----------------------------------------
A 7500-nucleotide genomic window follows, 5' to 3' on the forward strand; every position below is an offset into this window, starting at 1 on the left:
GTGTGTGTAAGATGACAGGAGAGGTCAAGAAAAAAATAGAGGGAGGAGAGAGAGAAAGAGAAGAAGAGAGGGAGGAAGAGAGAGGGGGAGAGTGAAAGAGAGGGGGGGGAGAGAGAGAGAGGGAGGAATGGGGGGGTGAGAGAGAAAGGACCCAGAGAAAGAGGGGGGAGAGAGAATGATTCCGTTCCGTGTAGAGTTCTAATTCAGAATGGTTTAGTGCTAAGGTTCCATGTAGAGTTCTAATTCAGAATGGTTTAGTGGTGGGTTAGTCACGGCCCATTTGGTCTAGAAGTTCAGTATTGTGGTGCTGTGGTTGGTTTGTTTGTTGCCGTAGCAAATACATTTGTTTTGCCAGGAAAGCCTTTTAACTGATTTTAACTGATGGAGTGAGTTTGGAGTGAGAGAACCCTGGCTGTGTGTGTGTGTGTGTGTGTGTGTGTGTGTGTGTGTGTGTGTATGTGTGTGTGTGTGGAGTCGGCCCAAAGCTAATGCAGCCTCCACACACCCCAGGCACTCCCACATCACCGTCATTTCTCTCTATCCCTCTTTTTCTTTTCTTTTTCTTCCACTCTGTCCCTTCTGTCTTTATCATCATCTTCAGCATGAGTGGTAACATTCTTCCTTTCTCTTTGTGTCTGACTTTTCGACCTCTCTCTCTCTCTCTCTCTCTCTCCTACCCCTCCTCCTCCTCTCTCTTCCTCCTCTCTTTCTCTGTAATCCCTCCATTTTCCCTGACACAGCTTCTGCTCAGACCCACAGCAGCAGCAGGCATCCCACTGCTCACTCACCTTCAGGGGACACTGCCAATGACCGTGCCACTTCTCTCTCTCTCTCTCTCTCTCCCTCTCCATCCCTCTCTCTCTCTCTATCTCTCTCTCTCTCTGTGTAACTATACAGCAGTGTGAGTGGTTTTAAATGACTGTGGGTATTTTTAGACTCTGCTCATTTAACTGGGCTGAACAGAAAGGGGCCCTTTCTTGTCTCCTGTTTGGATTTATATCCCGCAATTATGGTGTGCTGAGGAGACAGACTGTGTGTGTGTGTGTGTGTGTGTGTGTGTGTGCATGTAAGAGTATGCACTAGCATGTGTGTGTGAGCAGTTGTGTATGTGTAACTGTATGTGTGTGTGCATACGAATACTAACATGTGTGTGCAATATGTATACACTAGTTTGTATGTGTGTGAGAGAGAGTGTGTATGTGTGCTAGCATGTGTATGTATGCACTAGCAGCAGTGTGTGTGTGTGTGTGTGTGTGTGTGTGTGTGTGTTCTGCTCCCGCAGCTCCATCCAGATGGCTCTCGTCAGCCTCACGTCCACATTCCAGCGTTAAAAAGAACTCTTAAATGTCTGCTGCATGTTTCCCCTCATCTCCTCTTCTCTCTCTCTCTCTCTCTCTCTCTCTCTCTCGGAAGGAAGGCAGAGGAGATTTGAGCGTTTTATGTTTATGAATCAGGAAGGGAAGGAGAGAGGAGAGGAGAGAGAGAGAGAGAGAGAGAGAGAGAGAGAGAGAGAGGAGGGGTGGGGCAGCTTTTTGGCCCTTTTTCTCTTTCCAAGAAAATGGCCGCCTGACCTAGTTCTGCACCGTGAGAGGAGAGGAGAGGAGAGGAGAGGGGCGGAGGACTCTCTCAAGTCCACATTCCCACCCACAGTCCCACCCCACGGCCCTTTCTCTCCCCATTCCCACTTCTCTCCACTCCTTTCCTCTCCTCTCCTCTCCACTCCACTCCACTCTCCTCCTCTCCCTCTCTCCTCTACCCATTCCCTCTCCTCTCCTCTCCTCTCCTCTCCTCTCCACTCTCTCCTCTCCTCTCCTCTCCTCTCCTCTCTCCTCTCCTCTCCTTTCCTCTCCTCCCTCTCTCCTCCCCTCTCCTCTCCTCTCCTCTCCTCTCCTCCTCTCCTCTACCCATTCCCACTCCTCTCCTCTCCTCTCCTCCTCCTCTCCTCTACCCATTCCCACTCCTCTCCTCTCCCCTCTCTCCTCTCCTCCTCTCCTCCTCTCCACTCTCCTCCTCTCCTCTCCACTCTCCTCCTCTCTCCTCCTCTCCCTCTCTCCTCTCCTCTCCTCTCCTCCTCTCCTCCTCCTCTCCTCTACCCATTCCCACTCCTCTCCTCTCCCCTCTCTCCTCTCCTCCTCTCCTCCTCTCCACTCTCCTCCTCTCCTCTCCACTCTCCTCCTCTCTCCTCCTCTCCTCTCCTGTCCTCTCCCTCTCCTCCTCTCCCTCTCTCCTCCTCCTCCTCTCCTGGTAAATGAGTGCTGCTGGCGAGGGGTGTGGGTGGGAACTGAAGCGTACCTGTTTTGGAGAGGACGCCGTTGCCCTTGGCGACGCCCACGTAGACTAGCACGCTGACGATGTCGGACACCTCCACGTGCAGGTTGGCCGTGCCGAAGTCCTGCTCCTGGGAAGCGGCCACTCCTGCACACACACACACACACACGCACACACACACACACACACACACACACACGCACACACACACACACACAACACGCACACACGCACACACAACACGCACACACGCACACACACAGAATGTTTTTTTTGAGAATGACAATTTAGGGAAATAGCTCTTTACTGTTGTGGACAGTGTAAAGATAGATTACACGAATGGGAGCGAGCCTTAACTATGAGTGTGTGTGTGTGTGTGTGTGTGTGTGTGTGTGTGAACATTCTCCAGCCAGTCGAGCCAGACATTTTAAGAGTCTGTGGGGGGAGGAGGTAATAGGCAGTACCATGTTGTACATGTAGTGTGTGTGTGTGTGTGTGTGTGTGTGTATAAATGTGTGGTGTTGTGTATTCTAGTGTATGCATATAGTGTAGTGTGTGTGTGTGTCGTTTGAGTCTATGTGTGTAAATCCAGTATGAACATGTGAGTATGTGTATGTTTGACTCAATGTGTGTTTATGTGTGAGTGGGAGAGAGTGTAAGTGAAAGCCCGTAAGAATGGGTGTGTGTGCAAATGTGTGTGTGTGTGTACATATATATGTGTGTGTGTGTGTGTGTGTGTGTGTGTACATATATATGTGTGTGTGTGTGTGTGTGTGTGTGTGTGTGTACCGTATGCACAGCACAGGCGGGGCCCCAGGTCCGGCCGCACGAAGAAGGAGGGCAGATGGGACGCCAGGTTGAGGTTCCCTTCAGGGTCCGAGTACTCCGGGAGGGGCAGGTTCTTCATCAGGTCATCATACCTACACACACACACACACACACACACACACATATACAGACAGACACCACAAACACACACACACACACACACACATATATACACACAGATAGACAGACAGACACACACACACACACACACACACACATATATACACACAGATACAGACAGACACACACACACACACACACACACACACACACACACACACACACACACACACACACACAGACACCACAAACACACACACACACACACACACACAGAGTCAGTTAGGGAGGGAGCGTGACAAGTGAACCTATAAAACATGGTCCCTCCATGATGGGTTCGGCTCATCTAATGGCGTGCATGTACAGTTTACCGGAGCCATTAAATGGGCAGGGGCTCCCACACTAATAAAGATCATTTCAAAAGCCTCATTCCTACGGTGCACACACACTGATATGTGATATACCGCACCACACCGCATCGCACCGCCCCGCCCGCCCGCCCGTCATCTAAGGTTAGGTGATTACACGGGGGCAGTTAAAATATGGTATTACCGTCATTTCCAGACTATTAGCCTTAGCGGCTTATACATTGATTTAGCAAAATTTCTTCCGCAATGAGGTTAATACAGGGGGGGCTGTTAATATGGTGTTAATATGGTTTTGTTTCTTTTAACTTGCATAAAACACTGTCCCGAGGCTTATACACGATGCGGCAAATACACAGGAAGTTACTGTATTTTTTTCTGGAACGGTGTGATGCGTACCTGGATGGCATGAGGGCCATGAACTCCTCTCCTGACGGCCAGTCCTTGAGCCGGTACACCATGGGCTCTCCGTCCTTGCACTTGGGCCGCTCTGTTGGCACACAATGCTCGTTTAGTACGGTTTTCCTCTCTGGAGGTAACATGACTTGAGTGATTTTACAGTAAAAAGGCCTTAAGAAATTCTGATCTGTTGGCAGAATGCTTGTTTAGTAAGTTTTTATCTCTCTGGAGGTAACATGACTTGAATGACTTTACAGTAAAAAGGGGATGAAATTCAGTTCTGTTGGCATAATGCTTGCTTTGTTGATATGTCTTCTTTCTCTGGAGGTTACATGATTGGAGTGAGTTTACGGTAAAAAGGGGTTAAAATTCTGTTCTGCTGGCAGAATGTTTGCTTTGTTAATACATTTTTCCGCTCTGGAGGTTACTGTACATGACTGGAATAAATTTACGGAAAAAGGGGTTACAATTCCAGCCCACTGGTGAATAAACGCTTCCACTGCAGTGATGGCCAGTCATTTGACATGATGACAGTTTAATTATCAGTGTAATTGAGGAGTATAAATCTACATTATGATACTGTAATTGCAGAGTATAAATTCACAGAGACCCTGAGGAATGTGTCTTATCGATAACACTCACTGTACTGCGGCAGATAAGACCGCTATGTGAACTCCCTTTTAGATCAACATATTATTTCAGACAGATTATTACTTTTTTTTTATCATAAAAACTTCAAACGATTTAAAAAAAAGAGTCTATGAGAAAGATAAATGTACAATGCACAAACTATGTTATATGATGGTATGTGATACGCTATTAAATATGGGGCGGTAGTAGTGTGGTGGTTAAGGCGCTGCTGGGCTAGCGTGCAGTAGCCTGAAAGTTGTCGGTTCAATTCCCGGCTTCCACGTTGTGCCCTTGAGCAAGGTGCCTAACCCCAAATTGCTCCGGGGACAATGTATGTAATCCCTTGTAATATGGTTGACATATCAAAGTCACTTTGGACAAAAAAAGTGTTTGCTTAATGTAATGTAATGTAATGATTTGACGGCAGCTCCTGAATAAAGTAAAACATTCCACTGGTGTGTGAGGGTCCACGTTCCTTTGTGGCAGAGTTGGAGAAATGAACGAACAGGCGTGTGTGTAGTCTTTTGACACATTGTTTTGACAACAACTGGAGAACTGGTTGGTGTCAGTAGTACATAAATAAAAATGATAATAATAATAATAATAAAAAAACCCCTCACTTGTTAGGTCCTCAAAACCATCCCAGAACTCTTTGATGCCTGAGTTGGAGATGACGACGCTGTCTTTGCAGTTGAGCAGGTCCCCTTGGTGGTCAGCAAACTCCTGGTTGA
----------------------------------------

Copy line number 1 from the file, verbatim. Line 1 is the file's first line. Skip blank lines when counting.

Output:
A 7500-nucleotide genomic window follows, 5' to 3' on the forward strand; every position below is an offset into this window, starting at 1 on the left: